Project complexity, for its own sake, bites back.

Tom Chizek
9 min readAug 3, 2020
Photo by Markus Spiske from Pexels

Introduction and Background

I was going to write a follow up of my article “Setting up Entity Framework in an MVC .Net Core project,” showing how easy it is to connect the MVC controllers and pages to the Entity Framework database and classes. If I were satisfied with showing code that worked but had ugly hidden bugs and traps embedded in the structure, I could have had that written and published Friday. But no, I have to be ethical and work out what my bugs are before I give examples. So, I can’t show you how easy it is to do, because there were some subtle problems with the underlying framework I had built.

Interestingly enough, it has little to do with the Entity Framework classes I talked about in that last article. There are some subtle missing parts of the project. The first mistakes I made were in initially configuring the Entity Framework model and the structure of the NuGet Packages. Going back to my article “Private NuGet Packages,” the article wasn’t wrong, but I wasn’t clear enough on the implications. I am going to correct that mistake, along with talking about some of the limits of even what appears to be a well-written Test set for complex data-driven user-interactive projects.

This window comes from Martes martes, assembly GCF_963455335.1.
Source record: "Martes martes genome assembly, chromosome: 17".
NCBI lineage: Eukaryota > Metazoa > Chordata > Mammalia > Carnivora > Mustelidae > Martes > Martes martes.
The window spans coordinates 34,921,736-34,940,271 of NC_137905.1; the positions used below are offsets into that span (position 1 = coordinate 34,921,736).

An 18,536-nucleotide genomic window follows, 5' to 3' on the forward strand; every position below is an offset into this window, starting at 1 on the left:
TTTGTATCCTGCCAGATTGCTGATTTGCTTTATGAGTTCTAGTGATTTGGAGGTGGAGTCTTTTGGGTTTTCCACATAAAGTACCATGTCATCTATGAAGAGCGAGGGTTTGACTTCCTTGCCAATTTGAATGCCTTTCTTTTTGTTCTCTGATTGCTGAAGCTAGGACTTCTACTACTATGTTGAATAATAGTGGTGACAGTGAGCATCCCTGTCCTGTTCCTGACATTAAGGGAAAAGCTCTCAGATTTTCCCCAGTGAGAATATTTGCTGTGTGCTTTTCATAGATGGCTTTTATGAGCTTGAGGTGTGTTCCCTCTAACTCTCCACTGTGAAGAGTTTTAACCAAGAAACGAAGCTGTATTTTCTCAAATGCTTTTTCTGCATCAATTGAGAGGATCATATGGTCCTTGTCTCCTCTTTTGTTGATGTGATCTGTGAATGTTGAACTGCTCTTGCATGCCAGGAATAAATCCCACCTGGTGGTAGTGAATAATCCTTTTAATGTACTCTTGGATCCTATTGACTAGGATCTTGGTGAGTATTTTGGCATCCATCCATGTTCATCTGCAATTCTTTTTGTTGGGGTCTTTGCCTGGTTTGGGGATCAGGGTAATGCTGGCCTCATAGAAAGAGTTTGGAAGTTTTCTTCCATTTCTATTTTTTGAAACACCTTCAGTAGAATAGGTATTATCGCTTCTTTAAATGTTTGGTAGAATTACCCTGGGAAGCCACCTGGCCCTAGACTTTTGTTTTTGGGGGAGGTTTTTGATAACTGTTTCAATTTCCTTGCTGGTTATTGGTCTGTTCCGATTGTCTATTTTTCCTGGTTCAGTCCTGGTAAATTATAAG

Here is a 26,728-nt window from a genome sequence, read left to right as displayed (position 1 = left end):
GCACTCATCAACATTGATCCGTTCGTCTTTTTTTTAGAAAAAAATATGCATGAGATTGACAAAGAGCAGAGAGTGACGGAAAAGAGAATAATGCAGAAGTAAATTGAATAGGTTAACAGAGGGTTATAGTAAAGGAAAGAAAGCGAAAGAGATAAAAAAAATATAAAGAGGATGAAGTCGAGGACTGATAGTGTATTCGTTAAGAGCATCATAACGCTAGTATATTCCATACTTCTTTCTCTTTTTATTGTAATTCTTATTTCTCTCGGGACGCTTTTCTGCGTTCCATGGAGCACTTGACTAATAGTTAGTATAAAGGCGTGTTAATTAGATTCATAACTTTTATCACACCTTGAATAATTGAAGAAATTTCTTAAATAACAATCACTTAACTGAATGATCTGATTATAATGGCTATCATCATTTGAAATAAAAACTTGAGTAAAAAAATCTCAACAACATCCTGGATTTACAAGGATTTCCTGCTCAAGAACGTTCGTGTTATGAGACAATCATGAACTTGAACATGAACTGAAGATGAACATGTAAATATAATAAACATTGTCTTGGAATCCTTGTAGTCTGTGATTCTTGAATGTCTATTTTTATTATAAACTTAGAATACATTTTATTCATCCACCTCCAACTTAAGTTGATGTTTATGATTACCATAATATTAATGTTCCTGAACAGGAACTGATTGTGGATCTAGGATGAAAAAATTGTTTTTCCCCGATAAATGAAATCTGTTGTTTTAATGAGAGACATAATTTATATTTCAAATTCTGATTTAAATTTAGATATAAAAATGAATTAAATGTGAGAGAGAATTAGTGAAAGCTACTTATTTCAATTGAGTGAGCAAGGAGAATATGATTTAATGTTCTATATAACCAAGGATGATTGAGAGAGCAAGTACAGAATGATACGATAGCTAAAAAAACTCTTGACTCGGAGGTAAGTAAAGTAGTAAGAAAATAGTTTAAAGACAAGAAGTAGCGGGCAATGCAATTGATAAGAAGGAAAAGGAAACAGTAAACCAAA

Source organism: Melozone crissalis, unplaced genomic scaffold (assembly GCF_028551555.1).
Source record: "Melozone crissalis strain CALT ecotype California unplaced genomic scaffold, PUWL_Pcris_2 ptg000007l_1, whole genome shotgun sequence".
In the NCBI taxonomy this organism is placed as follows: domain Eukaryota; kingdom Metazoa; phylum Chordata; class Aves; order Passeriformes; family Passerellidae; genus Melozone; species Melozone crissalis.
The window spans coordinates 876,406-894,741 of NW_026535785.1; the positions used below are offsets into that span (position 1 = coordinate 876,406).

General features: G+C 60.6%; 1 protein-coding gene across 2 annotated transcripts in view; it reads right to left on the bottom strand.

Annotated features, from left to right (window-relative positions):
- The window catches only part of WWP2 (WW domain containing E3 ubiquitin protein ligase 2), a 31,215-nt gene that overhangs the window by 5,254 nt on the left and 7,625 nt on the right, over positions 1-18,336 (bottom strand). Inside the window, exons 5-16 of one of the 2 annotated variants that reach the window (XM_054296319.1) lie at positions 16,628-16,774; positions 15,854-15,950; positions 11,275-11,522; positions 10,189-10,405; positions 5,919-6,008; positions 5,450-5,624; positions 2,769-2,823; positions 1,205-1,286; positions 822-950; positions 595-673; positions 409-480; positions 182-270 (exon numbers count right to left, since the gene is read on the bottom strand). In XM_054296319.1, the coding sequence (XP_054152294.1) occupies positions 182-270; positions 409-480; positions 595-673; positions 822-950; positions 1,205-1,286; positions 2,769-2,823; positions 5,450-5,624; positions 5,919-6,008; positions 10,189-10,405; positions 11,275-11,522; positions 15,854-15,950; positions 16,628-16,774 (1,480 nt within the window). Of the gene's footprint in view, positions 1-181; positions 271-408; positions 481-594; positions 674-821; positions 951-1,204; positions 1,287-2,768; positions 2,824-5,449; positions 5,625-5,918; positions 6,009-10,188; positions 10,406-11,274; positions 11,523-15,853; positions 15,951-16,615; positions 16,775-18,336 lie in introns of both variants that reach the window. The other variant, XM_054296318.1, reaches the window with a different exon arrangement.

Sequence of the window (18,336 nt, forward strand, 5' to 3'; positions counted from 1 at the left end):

Setting the background just a bit, I have my star system database with a simple web front-end that shows Razor views that show each element in a list. So the top page shows the Star Charts I have loaded. Select a Star Chart. The view changes to the details of that chart, which includes a list of all of its star systems. If you select a star system, the view changes to the details of that system, which provides a list of its planets.

The data structure reflects this. There are Models for each of these objects with their relationships defined in the Entity Framework model. The star systems and planets have location, motion, size, and mass as part of the object. For size, mass, and the underlying components of location and motion, I have modified an open-source library UnitsNet that supports unitized values, but not in the units or scale needed for astronomical distances and velocities. I am planning on offering my contributions eventually. Still, honestly, I am unsure how useful these units are too normal users since scale I use to be, parsecs, petatons, and…